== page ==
So here we go with the “preliminary evening” of the Deutsche Oper Berlin’s new production of Wagner’s Der Ring des Nibelungen directed by Stefan Herheim. Das Rheingold opens before the music starts with a crowd of scruffily dressed people with suitcases; presumably refugees, filling a stage which is empty except for a grand piano. One of them starts to put on clown make up. We will soon see that this is Alberich. Another “refugee” sits at the piano and conjures up the first notes of the prelude from the pit. It takes a bit longer for us to realise that this is Wotan.
Tapestry Briefs: Les shorts qui chantent opened last night at the Alliance Française. It’s a twist on the traditional Tapestry Briefs show. This time it’s bilingual with the twelve sketches emanating from a bilingual LibLab held in Toronto in conjunction with Opéra de Montréal and Musique Trois Femmes. The short scenes are directed by Tim Albery and make really interesting use of video projections in the very Intimate theatre at the AF.
Dmitri Tcherniakov directed Der fliegende Holländer in Bayreuth in 2021 where it was recorded. It’s no surprise given (a)Tcherniakov and (b)Bayreuth that it’s not a straightforward production. I’m not sure I have fully unpacked it and there isn’t anything in the disk package to help (just the usual essay telling the reader what he/she/they already know/s).
We went to see the opening performance of FAWN Chamber Creative’s new show Pandora at Geary Lane last night. There’s a lot to like but it’s a dense and in some ways confusing show so I’d suggest that if you plan to go you do your homework. So, don’t expect anything closely related to any of the many versions of the Greek legend. That’s just a jumping off point to explain how both evil/malice and hope came into the world. A very brief prologue in which a character discovers Pandora’s box (or jar or whatever) after centuries and releases Hope into the world sets up three scenes which each, in their own way, reflect the duality of Good/Evil, Despair/Hope or however you want to characterise it. I strongly suggest reading the Director’s Notes and the Libretto before the show to understand what the three scenes are and where the transitions are. There are no surtitles (money!) and not many of us can read a printed libretto in the dark. Also, cast members change character sometimes without change of costume. It’s helpful to know when that’s happening! While there’s only one librettist, David James Brock, there are three composers but stylistic differences between them aren’t so obvious that one realises there has been a transition.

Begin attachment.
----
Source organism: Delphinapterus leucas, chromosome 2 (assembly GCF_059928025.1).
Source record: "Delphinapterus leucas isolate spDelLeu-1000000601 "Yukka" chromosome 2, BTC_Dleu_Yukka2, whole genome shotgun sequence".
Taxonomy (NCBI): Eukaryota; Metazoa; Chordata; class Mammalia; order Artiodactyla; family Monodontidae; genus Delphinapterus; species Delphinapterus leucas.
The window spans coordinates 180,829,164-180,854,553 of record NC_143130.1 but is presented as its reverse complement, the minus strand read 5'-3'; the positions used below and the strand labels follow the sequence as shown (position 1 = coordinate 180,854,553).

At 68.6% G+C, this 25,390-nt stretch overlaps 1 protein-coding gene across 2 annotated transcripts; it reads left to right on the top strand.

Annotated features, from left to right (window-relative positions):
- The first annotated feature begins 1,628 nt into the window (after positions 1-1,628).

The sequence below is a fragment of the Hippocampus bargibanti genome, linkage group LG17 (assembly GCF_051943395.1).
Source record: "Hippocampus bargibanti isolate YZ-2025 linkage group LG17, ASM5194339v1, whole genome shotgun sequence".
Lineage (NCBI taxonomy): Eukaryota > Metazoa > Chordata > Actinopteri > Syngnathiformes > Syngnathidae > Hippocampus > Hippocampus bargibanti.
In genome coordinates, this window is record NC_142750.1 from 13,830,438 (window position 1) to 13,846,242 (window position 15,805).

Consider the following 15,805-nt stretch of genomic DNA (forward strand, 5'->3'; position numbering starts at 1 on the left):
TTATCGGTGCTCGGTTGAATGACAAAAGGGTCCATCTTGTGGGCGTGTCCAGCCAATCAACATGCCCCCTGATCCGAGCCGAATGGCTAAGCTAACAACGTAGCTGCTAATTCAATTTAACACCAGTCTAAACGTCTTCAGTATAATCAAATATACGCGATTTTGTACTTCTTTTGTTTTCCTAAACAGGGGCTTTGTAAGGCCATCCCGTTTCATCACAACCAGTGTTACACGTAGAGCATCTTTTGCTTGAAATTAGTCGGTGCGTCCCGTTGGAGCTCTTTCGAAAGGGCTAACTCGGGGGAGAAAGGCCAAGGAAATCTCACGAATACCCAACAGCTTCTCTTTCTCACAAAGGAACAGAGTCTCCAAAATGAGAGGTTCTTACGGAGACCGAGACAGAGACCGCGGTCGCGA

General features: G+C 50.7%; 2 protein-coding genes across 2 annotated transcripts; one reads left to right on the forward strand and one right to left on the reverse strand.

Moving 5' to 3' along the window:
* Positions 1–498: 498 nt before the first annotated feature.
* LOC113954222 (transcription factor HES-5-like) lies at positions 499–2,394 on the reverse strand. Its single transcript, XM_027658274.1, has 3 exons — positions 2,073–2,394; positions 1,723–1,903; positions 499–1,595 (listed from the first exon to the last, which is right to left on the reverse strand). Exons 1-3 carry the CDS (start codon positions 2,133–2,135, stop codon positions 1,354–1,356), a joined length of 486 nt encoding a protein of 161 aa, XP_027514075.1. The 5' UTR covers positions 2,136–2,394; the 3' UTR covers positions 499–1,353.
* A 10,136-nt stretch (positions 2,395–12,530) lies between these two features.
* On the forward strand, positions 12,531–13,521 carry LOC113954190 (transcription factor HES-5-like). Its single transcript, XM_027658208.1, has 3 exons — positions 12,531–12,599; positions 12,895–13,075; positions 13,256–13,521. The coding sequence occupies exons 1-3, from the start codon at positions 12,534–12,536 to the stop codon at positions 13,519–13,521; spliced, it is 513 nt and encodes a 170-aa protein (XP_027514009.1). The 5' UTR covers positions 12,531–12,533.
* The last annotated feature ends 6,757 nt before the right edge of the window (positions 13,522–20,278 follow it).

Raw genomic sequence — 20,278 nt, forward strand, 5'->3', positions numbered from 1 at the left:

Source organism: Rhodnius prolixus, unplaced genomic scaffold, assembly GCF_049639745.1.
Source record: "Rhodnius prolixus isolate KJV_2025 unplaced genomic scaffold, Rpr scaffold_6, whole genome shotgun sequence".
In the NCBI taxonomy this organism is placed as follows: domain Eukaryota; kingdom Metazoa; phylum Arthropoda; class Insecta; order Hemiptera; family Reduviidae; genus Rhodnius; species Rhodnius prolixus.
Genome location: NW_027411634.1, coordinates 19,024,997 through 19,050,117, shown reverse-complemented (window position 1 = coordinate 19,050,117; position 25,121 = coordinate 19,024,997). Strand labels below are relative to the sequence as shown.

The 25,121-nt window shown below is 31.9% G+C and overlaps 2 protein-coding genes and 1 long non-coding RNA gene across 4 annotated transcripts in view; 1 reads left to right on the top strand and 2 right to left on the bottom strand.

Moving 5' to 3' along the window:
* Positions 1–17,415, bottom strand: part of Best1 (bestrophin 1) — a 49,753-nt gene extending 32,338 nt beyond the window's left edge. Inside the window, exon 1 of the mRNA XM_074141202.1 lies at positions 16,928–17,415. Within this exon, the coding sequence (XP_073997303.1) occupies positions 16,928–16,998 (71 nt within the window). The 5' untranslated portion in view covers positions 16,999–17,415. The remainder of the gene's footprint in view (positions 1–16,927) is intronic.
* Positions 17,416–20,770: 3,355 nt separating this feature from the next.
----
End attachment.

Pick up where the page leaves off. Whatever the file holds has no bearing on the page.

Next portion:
As promised, I’m passing on the news I missed at FAWN the other night. Basically, in addition to the Anna Höstman project the news concerns the further development of the Synesthesia IV project which seeks to to find a composer to develop a ballet-lyrique with FAWN. So following on from Synesthesia IV part 1, three composers; David Storen, Joseph Glaser and Kit Van Soden, have been selected to join FAWN for the next stage of the project: a one week improvisation workshop, during which they will work with FAWN Artistic Director and Resident Stage Director Amanda Smith, FAWN Artistic Associate Jonathan MacArthur (tenor) and dancer/choreographer Jennifer Nichols. The purpose of the workshop will be to create material through improvisation, which the composers can then use as they each write one short opera for Synesthesia IV pt. II. FAWN will present these works during their 2017/18 season.
Last night in an aerialist loft in the grittier part of the west end FAWN presented Synesthesia IV part 1. Six short pieces by different composers were choreographed by Jenn Nichols and presented in an art installation by Kathryn Francis Warner. It was an interesting and enjoyable show but it left me wondering how it was going to help select a composer for a future opera. I may be old fashioned but I would want to hear how the composer wrote for voice before making that call and only two pieces last night did that.